Editorial
Editorial
Inge Angevaare
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Inge Angevaare has been with the Koninklijke Bibliotheek/National Library of the Netherlands for nine years. Lately, she combined a position as Policy Advisor to the Cataloguing and Processing Division with the responsibility for the Secretariat of UKB, the Dutch Consortium of University Libraries and the National Library. At present she is the coordinator of the newly established Netherlands Digital Preservation Coalition, PO Box 90407, 2509 LK The Hague, The Netherlands, inge.angevaare@kb.nl.

The joint LIBER/EBLIDA Workshop on Digitisation which was held in Copenhagen in October 2007, covered quite a few strategic issues, and therefore Liber Quarterly is pleased to be able to offer its readers not only some of the papers, but also the conclusions which were drawn after the Workshop and the Recommendations which were offered to the European Commission. Paul Ayris summarises the Workshop and its conclusions in his article, which calls for more co-ordination on a European and, indeed, a world-wide scale – while at the same time asking why libraries are allowing the Googles of this world to take the lead in digitisation. Erland Kolding Nielsen of the Royal Library in Copenhagen covers some of the same ground when he concludes: ‘It is either the state (the public sector) or Google!’

Or is it? Obviously, commercial companies have vastly more financial resources to spend, but the question remains whether the libraries might not use the leverage of their indispensable content for the benefit of their users just a little better, or, as Astrid Verheusen explores in her paper on digitisation projects at the National Library of the Netherlands, organise their own workflow more efficiently to accommodate large-scale digitisation themselves. William Carney of OCLC offers the aid of registries, specifically the DLF/OCLC Registry of Digital Masters, to eliminate redundancy and to focus scarce resources where they are most needed. Despite slow adoption of this aid, Carney predits a bright future for the Registry once registration can be automated. Werner Schwartz emphasizes that visibility by means of registries such as these is likely to increase usage of the digital resources and improve organisations’ chances at securing funding for long-term preservation.

Additional information on the Workshop, including some of the powerpoint presentations which did not result in an article, such as Pat Manson’s interesting ‘Overview of EU Strategies’ can be found at the LIBER website.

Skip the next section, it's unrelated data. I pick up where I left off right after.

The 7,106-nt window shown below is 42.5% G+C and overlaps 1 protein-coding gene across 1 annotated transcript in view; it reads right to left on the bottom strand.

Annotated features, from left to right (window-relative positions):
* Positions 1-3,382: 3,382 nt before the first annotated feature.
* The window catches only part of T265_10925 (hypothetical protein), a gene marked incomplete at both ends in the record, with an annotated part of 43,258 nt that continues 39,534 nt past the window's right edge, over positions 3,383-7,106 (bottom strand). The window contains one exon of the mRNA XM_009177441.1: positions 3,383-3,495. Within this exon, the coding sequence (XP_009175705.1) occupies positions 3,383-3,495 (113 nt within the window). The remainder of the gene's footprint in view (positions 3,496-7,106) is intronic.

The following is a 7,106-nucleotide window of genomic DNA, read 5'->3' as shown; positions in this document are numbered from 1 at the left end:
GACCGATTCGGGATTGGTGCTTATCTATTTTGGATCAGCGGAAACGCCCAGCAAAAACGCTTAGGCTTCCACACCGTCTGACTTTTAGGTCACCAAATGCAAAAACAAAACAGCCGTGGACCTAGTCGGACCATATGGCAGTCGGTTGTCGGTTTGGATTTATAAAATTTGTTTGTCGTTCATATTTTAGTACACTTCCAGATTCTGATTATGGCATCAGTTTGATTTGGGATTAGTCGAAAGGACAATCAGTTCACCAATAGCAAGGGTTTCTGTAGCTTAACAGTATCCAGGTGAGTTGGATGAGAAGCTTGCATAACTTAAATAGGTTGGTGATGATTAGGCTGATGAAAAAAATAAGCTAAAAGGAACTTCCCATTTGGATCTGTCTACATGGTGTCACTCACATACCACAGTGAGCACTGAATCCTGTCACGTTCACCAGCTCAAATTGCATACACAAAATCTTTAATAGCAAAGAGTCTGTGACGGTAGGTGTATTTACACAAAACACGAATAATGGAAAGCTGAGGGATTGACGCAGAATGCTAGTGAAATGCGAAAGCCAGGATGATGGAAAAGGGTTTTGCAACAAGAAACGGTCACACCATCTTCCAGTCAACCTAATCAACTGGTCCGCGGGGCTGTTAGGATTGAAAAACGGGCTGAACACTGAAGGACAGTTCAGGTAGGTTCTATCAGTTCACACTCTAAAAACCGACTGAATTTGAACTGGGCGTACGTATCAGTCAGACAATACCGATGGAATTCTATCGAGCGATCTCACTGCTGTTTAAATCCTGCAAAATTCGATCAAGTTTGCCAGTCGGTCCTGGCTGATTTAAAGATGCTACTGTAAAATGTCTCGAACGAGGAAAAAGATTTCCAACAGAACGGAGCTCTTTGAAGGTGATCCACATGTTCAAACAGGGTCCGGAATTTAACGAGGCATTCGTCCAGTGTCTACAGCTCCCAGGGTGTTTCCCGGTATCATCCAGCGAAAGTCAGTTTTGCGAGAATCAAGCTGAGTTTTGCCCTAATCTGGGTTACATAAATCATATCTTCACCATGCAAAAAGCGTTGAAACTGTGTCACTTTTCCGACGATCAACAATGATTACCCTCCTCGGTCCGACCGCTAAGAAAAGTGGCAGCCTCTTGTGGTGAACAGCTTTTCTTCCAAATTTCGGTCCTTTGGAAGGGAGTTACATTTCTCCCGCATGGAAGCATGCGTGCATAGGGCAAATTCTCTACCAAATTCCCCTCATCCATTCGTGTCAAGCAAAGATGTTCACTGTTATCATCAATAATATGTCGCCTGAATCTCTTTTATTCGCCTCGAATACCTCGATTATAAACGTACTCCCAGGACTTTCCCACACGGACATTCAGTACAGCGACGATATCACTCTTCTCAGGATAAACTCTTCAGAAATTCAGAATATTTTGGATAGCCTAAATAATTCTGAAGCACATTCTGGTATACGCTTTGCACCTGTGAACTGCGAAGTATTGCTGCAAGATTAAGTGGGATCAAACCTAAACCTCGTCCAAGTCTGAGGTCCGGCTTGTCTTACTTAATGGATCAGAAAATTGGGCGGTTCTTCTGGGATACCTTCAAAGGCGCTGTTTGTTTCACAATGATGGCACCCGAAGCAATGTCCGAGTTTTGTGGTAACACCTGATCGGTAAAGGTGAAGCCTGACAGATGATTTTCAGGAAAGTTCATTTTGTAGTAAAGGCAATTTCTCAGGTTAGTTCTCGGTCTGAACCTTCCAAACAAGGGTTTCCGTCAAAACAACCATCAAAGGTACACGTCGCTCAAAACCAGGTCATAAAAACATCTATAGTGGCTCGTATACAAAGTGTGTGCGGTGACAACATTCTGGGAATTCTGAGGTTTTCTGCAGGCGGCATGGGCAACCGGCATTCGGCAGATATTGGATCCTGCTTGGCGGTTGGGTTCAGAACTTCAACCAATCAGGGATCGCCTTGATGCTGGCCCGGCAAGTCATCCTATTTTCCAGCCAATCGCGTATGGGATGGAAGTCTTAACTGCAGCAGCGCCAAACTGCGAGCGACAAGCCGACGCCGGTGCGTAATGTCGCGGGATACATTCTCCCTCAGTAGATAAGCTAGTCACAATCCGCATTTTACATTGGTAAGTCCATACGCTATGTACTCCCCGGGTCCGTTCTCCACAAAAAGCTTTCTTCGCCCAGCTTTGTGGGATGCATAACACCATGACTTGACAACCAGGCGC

Meanwhile, it is becoming evident that LIBER is determined to play a role in constructing a digital Europe for all European citizens, and this determination does not end with one workshop: several follow-up initiatives have been developed: the Pre-conference of LIBER’s Annual Conference 2008 will be devoted to strategic digitisation issues and an informal workshop in May will explore the possibilities of a join-up between the European Digital Library, a project developed by national libraries, and the research libraries of Europe.

In disseminating knowledge and viewpoints, LIBER Quarterly has a role to play in furthering this mission, and as your new Editor I am convinced that LIBER’s cause will be greatly served by free online availability of LIBER Quarterly from the first day of publication as opposed to the current members-only restriction of six months. And such will be my plea before the Board in July.

As of January 1, 2008 LIBER Quarterly is being published online only, and to mark the occasion our publishers, Igitur, Utrecht Publishing and Archiving Services, have redesigned LIBER Quarterly’s layout. Thank you, Marjolijn Tinnemans, for this fresh new look. Igitur is also developing a printing-on-demand facility for annual volumes, which should be implemented by the end of 2008. Further details will be provided by the website.

This first issue of 2008 would of course not be complete without a sincere word of thanks to Trix Bakker, who edited LIBER Quarterly for four years. Thank you, Trix, for all those many hours you put into LIBER Quarterly and for guiding LIBER Quarterly itself so expertly into the digital age.

Web Sites Referred To In The Text

EBLIDA/LIBER Workshop on Digitalisation, powerpoint presentations, http://www.libereurope.eu/node/261

Igitur, Utrecht Publishing and Archiving Services, http://www.igitur.nl/en/default.htm

LIBER Quarterly, general information, http://www.libereurope.eu/node/108







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